Figure 1. Effect of primer design of specificity of the KASP reaction. (a) Sequence of region around SNP BS00000329 in the three wheat homoeologs and across two varieties (v1 and v2) together with the six probes designed for this region. The varietal SNP (A/G) and the homoeologous SNPs are highlighted. The reverse primer 1 and the three homoeolog specific primers (SRP) are shown as designed in the reverse compliment to the BS00000329 sequence. (b-d) KASP plots following amplification with the various primer combinations. For b-c the standard 20 hexaploid varieties were used together with a negative control (E3, E6 and E9) and a diploid, tetraploid and resulting synthetic line. In all cases the KASP primers A and G were used. In (b) The generic reverse primer was used; in (c) Homoeolog 1 SPR was used whilst in (d) Homoeolog 3 SPR was used. No results are presented for Homeolog 2 SPR as this gave the same result as Homoeolog 1 SPR. (e) KASP plot of F2 derived material following amplification with the KASP primers A and G together with the Homoeolog 3 SRP primer. In (e) both homozygotes (blue and red spots) and heterozygotes (green spots) are shown as discrete clusters.

Genetic Map Construction

A linkage map is often the first step towards understanding genome assembly and evolution and provides an essential framework for mapping agronomic traits of interest. In order to place our SNP markers on a genetic map we scored 190 individuals from an Avalon x Cadenza doubled haploid population for 1208 loci using KASP genotyping. Using the information generated, in conjunction with the 574 non-SNP markers previously available for this population (provided by the Wheat Genetic Improvement Network), we were able to map 1165 SNP markers to 21 linkage groups representing chromosomes, with a further 43 loci mapping to unassigned linkage groups. The mapped sequences were BLAST searched against the Brachypodium distachyon genome sequence; where sufficient markers existed, as for wheat linkage group 2 versus B. distachyon chromosome 5, the relationship was consistent with known chromosomal relationships (International Brachypodium Initiative, 2010 and Allen et al., 2011).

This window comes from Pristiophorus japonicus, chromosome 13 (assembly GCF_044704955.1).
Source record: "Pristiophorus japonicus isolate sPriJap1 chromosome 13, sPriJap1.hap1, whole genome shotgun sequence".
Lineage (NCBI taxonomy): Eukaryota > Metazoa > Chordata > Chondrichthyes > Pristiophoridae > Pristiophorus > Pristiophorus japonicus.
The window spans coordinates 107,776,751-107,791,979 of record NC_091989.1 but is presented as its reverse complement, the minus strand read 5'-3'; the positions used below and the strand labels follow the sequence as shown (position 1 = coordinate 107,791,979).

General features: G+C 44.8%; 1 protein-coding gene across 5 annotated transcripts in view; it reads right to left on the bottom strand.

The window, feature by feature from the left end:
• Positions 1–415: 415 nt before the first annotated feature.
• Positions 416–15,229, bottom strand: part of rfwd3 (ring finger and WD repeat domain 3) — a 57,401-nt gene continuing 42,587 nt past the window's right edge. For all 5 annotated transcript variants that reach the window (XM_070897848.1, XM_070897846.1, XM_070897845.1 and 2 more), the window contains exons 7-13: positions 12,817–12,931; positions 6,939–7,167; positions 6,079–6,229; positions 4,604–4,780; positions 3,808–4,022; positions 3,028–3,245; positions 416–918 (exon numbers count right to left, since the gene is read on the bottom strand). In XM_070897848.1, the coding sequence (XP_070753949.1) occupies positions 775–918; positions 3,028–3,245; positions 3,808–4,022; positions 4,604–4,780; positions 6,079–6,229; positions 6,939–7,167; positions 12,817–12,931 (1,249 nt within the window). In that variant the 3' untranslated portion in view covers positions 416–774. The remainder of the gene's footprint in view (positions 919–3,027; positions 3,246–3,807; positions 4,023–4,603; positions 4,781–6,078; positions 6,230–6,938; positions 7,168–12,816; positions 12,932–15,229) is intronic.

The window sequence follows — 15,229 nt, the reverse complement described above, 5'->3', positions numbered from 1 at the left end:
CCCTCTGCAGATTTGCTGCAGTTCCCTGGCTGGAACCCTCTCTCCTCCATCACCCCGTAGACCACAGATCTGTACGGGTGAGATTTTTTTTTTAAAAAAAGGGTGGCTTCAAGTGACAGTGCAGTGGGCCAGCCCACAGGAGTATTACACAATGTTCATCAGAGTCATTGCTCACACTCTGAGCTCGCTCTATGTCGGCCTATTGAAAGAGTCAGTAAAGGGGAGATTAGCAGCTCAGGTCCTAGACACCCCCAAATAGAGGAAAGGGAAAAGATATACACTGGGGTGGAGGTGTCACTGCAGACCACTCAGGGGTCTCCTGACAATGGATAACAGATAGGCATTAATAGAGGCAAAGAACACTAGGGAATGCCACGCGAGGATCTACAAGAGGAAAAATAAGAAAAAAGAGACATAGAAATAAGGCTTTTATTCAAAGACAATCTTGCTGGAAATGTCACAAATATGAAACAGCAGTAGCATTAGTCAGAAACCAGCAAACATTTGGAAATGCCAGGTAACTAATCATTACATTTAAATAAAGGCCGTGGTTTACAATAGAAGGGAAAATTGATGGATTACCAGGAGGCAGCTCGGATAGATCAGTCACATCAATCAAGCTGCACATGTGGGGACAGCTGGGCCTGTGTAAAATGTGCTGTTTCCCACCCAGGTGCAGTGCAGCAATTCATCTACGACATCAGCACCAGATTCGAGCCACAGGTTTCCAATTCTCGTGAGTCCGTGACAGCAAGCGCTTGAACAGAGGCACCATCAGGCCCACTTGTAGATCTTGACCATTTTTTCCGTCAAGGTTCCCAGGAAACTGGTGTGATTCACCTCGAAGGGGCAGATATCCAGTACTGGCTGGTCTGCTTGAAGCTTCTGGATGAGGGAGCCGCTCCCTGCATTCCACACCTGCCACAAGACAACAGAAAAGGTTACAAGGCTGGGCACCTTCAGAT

SNP map of chromosome 1A.


This study represents an important step forward in wheat genetics as the first public linkage map for hexaploid wheat containing several hundred SNP markers. In addition, we believe that it is also the first reported use of KASP-based technology to both genotype wheat varieties and generate a linkage map. Using this and similar technology, we believe that it will be possible for wheat breeders to achieve one of their most important goals; to rapidly and cheaply genotype thousands of plants with a large and flexible number of markers. Our studies have also shown that there is need for further SNPs, especially for the D-genome and the homoeologous group 4 chromosomes, but with continued SNP development genome-wide association studies will become possible in wheat, in the near future. The extensive genomics resources developed by whole genome shotgun sequencing of Chinese Spring, coupled to re-sequencing multiple breeding lines, promises to dramatically increase the number of informative SNPs, permitting unprecedented levels of precision genetic analysis in wheat breeding.